South Windsor Jaycees to hold Meet and Greet

By Christian Mysliwiec - Staff Writer
South Windsor - posted Wed., Jul. 10, 2013
Contributed
Jaycees members man the auction table at Paws in the Park, which raised more than $1,700. Pictured (l-r): Andrew LaTour, Stacy Gombar, auction chairperson Michelle O'Connell, and Emily Swiatek. Photo courtesy of Paul Petrillo. - Contributed Photo

The Jaycees is an international organization for young adults, ages 21 to 40. The organization has chapters in 50 countries world-wide. In South Windsor, the local chapter has between 35 and 40 members – and is looking for more. Those interested in becoming a part of the South Windsor Jaycees will have an opportunity to learn more at a Meet and Greet on Monday, Aug. 5, from 6:30 to 7 p.m., at the South Windsor Community Center, located at 150 Nevers Road.

“We're always trying to grow numbers,” said Paul Petrillo, president of the South Windsor Jaycees. “You can never have too many volunteers.”

Originally, the primary purpose of the Jaycees was to help develop young leaders in the community, Petrillo said. “Jaycees” stood for Junior Chamber of Commerce. The understanding was that once a member reached the age 40 limit, they would move on to the local Chamber. In South Windsor, the local Jaycee chapter began in 1992. Chapters tend to develop their own sense of character and brand, and in South Windsor, the focus is on community service.

For Petrillo, the South Windsor Jaycees is more than just a feeder group for the Chamber. The organization's focus on service makes it distinct from a Chamber, which is more business- and networking-oriented. Nevertheless, the skills that Jacyees members learn make them highly valuable to the business world.

“The events that the organization runs have grown substantially larger,” said Petrillo. As such, the management skills required of volunteers have grown exponentially, as well. “People learn their leadership and project management skills there, and they can take those skills back to the workplace itself without having to move into a Chamber,” Petrillo said.

The spirit of the organization continues to focus on young adults, but Petrillo said that in these changing times, members are not thrown out into the cold once they age out.

“As times have evolved and people have changed in when they start a career and settle down, many local chapters, including South Windsor, no longer say, 'Oh, you've reached age 40, you need to move on,'” said Petrillo. Instead, the chapter offers associate membership, in which those over the age limit can continue to stay involved with the group.

While the national bylaws require the distinction between members and associate members, in South Windsor, associate members can participate in virtually the same capacity as regular members. “In no part do we tell people they can't participate because they're over age 40,” he said. This accommodation helps the group, as well. “With the size of the projects that we manage, the organization needs as many volunteers who want to volunteer as possible.”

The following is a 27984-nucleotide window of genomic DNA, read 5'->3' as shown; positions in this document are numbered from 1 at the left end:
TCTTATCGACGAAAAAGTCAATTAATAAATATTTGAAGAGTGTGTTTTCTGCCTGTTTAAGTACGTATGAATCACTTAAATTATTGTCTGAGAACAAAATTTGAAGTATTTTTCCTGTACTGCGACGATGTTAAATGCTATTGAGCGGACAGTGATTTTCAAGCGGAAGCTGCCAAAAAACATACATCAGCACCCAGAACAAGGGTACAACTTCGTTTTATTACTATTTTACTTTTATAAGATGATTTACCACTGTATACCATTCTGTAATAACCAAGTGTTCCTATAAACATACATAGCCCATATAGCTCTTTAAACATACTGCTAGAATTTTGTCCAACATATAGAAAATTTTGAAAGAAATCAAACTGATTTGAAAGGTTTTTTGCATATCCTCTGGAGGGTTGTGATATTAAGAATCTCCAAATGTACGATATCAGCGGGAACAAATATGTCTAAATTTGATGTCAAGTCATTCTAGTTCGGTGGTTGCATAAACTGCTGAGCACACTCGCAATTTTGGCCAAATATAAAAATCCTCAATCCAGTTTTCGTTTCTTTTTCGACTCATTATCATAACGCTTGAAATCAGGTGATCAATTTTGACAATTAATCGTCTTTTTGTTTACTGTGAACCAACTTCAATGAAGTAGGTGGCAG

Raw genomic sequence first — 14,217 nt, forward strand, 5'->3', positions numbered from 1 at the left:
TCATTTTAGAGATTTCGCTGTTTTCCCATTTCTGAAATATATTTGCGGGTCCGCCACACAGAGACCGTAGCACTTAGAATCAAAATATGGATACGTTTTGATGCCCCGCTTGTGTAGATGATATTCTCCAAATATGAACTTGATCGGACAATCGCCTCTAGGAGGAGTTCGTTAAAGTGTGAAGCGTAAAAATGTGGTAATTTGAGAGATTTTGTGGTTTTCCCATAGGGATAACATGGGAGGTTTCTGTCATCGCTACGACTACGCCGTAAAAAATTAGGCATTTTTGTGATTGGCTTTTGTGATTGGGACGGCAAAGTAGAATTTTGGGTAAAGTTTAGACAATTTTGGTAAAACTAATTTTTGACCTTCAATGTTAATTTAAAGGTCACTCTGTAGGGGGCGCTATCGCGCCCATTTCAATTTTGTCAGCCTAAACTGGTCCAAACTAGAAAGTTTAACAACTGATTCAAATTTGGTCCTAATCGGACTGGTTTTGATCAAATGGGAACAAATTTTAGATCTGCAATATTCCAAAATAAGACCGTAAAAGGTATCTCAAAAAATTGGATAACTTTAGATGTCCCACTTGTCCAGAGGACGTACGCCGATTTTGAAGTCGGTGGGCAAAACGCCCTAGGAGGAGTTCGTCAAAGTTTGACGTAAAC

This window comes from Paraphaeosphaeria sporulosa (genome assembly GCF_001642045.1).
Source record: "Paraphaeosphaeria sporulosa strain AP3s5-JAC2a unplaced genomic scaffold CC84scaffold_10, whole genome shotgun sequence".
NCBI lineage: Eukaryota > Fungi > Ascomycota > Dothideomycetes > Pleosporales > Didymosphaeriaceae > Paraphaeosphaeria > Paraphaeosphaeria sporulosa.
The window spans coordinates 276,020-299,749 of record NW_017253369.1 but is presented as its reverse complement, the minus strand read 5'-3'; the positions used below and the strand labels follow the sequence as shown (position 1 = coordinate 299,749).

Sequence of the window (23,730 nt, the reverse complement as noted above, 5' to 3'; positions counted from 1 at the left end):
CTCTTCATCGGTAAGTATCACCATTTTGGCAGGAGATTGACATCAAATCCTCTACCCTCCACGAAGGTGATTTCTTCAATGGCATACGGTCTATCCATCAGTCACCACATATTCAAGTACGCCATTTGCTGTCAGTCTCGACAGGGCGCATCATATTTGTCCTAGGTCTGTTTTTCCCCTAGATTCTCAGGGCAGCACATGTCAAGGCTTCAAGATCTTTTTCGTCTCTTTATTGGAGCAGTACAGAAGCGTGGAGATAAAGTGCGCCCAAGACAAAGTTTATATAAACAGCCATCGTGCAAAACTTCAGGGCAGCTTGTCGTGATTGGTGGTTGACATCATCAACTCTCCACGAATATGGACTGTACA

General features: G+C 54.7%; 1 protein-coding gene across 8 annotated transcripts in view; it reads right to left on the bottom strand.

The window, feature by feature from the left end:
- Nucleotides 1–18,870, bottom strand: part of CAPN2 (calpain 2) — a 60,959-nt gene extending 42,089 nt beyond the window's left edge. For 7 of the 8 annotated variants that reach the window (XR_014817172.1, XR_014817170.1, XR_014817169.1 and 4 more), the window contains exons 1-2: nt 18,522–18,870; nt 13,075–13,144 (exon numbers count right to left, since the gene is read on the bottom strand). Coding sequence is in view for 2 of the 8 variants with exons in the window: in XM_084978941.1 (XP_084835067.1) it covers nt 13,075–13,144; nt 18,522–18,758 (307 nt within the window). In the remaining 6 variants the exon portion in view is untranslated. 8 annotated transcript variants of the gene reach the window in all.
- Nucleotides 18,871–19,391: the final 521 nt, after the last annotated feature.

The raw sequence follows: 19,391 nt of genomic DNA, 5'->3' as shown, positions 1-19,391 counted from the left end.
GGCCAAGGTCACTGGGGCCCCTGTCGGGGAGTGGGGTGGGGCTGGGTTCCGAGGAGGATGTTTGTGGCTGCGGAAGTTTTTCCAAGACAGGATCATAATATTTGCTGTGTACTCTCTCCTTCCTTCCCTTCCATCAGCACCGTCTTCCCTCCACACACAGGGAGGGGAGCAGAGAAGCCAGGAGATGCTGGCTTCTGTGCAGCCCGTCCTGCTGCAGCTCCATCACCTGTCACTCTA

The South Windsor Jaycees run roughly 20 community projects a year. In May, the group presented the annual Paws in the Park event, raising $5,000. The South Windsor Bark Park received $3,500 and the Fidelco Guide Dog Foundation received $1,500. Prior to that, the group took on the food booth at the Armed Forces Day event, raising $1,800 which was split between the fourth-grade bicycle safety program and the Komen Foundation.  

Other projects include selling Travelers Championship tickets, which will benefit the South Windsor Police Department's child car seat safety program, food drives, “Breakfast with Santa,” “Breakfast with the Bunny,” participation in the Memorial Day parade, collecting baskets for the needy for Thanksgiving and participation in the town's Adopt-a-Family program.

“All the projects are geared towards fundraising, serving town organizations or the people who are disadvantaged and less fortunate,” said Petrillo. “So far to date, we've raised $9,000 for charity this year through our events.”

Unlike many charity groups, however, the South Windsor Jaycees do have a social, networking aspect, as well. The group meets for monthly meetings, and also offers social events, such as whale watches, wine-tastings, trips and dinner nights. “It gives people a chance to get to know each other on a one-on-one basis, rather than only for work-related events,” he said. “It builds up teamwork in the long run because everyone gets to know each other on a personal level.”

“The meet and greet is for people to learn a little about the organization for the first 30 minutes, and we'll talk about the coming events that we're planning. If people want to get involved, they are welcome to stay for that, as well.”

The meet and greet will be a very informal event. Anyone coming in between 6:30 and 7 will be able to talk more with a Jaycee board member to learn more about the organization. Petrillo notes that there are no minimal requirements to be a member. “You don't have to show up to x-number of meetings, x-number of projects,” he said.  Once a member, you stay in contact via e-mail or social media, and you can chose to participate as your schedule allows.

“Every year we're expanding the events that we do. And as we do, we try to encourage more people to get involved with the organization also,” Petrillo said.


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